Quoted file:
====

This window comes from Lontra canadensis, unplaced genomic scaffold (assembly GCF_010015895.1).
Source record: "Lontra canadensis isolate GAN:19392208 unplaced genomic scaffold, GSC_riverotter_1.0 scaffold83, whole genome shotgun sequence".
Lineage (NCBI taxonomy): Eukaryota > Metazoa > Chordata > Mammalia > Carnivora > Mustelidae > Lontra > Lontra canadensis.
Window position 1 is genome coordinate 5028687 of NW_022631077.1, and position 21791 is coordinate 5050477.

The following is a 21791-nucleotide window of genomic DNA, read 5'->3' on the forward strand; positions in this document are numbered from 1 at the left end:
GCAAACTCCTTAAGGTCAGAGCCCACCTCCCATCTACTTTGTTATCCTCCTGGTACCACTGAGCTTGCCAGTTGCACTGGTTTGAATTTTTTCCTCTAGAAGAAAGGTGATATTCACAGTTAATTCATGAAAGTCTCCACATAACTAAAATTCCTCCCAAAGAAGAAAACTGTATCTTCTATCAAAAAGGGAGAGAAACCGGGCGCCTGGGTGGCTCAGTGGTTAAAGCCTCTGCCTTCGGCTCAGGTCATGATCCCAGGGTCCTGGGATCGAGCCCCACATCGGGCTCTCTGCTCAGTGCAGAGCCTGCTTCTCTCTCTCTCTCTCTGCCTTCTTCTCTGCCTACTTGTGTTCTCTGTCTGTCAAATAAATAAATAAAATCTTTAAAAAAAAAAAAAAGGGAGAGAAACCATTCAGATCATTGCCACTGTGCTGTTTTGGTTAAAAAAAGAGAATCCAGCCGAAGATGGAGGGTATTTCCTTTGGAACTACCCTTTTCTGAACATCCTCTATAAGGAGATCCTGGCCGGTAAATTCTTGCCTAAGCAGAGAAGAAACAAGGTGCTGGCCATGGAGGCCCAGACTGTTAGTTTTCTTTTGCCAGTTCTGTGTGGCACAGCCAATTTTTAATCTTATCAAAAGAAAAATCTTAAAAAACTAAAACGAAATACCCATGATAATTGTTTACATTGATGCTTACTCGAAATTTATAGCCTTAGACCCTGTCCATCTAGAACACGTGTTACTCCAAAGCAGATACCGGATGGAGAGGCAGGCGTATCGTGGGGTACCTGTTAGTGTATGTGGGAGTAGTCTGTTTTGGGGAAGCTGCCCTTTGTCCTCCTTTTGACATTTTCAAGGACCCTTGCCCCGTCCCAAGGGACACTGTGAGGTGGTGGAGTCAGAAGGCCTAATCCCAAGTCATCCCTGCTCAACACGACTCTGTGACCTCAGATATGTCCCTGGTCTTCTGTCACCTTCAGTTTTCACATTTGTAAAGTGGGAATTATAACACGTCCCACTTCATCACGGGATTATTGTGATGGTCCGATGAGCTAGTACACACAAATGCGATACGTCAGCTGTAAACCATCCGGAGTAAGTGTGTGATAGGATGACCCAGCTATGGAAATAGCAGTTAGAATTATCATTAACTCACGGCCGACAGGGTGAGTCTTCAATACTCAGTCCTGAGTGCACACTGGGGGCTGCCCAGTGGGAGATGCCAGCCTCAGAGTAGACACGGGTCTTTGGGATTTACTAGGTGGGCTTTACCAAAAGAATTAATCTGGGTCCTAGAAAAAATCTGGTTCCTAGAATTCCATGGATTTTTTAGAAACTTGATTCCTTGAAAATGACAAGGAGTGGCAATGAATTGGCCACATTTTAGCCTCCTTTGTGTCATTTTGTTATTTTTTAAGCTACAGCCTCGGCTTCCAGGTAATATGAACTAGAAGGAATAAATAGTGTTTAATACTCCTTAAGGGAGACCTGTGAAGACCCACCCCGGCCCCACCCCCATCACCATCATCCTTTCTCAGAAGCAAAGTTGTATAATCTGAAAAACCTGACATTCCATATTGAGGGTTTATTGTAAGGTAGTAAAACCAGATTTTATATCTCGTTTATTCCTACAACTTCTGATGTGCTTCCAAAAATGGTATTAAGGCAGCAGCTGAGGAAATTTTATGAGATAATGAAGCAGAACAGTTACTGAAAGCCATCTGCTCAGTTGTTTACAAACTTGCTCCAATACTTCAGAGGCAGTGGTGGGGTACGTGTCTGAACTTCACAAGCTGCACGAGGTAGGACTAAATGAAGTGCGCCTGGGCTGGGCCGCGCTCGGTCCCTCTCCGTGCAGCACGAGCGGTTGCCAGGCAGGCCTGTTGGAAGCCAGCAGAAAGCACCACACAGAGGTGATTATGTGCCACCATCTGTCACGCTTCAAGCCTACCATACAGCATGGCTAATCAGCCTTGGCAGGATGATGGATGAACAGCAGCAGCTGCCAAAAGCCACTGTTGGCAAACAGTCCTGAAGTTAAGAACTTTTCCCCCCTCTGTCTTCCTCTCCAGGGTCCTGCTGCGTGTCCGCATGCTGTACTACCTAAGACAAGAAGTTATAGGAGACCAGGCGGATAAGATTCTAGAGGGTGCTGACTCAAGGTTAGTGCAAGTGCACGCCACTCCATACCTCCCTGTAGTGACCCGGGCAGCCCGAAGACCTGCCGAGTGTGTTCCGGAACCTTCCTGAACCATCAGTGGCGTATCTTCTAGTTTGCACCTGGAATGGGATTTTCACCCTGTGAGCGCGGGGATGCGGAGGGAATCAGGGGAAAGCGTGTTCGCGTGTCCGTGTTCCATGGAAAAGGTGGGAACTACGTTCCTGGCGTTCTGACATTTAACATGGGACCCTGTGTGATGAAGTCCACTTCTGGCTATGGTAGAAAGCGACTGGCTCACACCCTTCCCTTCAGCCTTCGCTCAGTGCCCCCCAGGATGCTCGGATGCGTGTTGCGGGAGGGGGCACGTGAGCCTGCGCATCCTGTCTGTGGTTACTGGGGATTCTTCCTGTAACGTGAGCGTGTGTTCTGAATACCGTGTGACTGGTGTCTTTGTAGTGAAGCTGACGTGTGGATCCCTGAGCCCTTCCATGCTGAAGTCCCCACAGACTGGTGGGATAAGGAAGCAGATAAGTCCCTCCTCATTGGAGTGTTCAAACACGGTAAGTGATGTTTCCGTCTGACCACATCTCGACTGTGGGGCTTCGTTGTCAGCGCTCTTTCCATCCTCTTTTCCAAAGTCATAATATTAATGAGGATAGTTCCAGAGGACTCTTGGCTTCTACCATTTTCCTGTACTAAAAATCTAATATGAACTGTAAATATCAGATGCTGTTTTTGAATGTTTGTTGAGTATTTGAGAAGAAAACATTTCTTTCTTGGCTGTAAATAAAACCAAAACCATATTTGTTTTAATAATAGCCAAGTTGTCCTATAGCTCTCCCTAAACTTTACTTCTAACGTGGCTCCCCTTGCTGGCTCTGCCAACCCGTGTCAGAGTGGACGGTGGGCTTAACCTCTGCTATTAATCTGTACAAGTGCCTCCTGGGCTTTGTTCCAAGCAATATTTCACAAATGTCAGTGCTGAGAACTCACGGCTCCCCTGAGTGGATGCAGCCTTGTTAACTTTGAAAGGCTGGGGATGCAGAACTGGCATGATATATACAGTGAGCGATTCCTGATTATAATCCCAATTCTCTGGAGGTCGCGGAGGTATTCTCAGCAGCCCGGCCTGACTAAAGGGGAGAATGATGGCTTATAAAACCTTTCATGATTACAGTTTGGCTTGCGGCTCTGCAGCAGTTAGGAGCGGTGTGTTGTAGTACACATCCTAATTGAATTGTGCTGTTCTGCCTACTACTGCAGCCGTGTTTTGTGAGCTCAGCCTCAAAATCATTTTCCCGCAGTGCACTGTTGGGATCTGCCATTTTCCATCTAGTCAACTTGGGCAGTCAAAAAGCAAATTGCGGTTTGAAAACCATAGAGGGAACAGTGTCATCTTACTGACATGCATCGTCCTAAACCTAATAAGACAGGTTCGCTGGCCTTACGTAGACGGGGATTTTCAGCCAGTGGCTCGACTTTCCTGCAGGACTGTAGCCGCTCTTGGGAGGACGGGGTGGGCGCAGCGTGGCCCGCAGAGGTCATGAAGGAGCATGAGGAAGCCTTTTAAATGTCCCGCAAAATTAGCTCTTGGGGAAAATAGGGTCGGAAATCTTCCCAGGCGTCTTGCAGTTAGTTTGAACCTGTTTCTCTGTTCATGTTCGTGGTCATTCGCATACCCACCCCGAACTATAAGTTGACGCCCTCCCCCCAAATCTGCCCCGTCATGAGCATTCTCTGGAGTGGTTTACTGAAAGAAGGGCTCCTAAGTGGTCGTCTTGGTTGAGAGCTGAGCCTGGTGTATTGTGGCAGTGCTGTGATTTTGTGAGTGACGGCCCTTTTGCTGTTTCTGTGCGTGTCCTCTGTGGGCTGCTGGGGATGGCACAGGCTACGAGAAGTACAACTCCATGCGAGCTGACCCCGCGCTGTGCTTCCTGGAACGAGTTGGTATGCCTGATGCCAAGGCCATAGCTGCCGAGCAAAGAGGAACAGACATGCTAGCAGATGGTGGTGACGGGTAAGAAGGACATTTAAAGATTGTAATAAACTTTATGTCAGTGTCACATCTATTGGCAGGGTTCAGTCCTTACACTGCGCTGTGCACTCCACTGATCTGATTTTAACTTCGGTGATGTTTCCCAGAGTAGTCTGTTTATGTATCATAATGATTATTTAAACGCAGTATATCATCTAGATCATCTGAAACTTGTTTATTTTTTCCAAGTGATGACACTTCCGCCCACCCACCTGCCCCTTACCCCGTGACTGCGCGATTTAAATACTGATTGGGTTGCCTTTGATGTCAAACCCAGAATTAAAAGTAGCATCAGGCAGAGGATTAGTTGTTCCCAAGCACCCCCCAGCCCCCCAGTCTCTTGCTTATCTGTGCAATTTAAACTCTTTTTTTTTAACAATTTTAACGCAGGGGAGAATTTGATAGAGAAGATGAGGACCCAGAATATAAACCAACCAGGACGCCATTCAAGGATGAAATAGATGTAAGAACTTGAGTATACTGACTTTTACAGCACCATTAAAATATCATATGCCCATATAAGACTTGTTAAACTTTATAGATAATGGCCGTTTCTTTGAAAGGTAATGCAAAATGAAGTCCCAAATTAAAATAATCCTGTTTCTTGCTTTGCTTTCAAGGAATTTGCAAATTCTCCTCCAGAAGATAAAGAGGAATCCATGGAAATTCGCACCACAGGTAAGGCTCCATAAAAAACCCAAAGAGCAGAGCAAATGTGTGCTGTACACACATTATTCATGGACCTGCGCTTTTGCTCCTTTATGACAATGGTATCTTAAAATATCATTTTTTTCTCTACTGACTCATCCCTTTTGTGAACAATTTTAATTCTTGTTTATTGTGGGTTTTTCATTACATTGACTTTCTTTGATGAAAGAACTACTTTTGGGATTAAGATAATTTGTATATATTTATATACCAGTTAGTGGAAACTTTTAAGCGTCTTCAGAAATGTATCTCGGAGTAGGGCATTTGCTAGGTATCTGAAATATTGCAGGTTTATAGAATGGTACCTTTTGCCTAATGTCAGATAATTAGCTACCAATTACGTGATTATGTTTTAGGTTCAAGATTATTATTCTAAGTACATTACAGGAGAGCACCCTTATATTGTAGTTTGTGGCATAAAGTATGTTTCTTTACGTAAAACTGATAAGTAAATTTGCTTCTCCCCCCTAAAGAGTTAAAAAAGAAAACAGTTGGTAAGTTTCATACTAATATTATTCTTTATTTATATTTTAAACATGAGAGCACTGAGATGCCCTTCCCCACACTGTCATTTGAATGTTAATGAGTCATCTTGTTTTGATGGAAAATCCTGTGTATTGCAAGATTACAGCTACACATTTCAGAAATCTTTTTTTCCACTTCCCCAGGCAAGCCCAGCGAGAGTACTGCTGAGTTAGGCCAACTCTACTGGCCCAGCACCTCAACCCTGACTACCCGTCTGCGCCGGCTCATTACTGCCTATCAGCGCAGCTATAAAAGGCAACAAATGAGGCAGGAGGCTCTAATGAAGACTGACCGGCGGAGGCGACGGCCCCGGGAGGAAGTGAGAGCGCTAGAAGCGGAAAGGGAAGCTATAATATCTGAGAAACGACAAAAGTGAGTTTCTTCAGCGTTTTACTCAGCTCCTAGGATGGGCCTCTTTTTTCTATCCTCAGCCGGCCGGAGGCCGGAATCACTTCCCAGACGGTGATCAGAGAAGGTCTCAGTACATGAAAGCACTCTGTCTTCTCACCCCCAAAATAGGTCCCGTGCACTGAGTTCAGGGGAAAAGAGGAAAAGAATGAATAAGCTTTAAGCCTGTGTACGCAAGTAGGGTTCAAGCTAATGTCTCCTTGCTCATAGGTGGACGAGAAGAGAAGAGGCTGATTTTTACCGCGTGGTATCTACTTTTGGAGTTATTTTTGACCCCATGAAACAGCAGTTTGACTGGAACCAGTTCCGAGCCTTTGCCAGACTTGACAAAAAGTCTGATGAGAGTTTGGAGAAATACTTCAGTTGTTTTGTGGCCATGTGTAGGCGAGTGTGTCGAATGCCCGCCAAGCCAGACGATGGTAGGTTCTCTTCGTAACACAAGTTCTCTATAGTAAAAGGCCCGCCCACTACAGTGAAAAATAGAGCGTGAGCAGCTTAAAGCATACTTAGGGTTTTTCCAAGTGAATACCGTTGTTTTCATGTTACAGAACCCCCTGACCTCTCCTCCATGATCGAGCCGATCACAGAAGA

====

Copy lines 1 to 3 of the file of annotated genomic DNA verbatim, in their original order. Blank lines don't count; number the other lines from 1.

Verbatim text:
This window comes from Lontra canadensis, unplaced genomic scaffold (assembly GCF_010015895.1).
Source record: "Lontra canadensis isolate GAN:19392208 unplaced genomic scaffold, GSC_riverotter_1.0 scaffold83, whole genome shotgun sequence".
Lineage (NCBI taxonomy): Eukaryota > Metazoa > Chordata > Mammalia > Carnivora > Mustelidae > Lontra > Lontra canadensis.